It might seem a bit strange to be actively recruiting for your own replacement for the job of chamber director.
(I'm retiring in September to fulfill a family obligation and return to what I really love to do: write and teach writing.)
But of course I want to see the best person get the job. And besides, I'm only spreading the word. I won't be playing any other role in the process - that would not be appropriate.
But I've worked hard to follow the mandate I received five years ago to "take the chamber to the next level" and now I want to see someone else take it a higher level.
So our executive committee is seeking someone to take the job. You can read more about it here.
People have asked me what I think it takes to do the job. There are many requirements: The ability to communicate, a love for the community, a whole lot of energy, a vision for the future and mental plan for how to get there, and an understanding and experience in economic and workforce development.
Other pluses are experience in the very unique world of non-profit organizations, an understanding of accounting and budgeting, and an appreciation for the way government functions.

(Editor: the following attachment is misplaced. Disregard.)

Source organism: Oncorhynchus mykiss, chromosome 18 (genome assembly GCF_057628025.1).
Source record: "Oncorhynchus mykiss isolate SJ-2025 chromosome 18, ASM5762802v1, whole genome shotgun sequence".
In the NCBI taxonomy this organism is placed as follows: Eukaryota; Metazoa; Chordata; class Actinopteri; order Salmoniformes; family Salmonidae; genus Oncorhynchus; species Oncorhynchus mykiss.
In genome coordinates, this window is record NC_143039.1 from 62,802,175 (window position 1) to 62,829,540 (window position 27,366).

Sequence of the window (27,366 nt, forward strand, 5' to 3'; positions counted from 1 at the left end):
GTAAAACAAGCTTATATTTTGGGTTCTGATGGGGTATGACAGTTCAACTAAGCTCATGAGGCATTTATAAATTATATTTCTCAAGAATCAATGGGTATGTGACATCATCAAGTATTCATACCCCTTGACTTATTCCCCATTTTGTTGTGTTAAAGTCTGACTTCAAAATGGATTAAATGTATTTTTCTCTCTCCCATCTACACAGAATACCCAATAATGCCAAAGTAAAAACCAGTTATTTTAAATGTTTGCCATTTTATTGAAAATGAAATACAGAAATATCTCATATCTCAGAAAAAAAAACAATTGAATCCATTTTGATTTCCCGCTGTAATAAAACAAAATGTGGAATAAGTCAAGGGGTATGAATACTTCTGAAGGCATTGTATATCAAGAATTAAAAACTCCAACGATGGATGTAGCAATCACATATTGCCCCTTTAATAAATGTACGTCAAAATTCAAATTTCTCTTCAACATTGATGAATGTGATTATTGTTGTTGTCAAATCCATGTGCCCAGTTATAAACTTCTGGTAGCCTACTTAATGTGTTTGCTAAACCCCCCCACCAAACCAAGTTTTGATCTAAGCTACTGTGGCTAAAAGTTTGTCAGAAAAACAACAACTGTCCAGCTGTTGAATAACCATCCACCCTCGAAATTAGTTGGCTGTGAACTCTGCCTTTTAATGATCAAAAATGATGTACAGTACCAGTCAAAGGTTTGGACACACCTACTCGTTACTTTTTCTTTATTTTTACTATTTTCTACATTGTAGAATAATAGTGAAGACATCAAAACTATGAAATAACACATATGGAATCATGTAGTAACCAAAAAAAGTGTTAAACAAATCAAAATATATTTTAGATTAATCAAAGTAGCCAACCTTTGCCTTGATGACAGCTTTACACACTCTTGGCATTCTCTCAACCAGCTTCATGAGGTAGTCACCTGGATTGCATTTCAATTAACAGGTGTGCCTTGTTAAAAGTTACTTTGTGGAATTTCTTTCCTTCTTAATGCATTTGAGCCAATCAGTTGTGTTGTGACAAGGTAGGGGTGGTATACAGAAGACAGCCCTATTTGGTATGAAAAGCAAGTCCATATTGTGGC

But what it really takes is the ability to get along with people and keep your cool. In this job, you've got to be able to listen to people and give credence to their ideas. Because ideally, you must function as both a team member and a leader. You can't have your own way all the time. Your own ideas have to take a backseat sometimes, and you can't feel bad about that. You have to acknowledge that it doesn't matter whose ideas get the job done, as long as the job gets done.
You have to be a "we" person, not an "I" person. Toot someone else's horn, not your own.
Keeping your cool is equally important. People often vent to the chamber director. Let them. Listen and sympathize. If you can fix the problem, fix it.
Mistakes happen. You make them, staff makes them, members make them. Don't point fingers. Don't get upset. Fix the problem.
At the US Chamber's Institute for Organization Management, instructors will tell you that another priority is to protect your organization. The ability to scope out potential problems and traps is a huge plus - for anyone in leadership.
When I was a department manager at the Green Bay Area Chamber of Commerce, I worked for a very savvy and wise man name Duanne Swift. He once told me that the best thing about chamber work was being able to look back and see where you've made a difference.
Someday, that's exactly what I will do. Meanwhile, it's time for someone else to take the helm. And make a difference.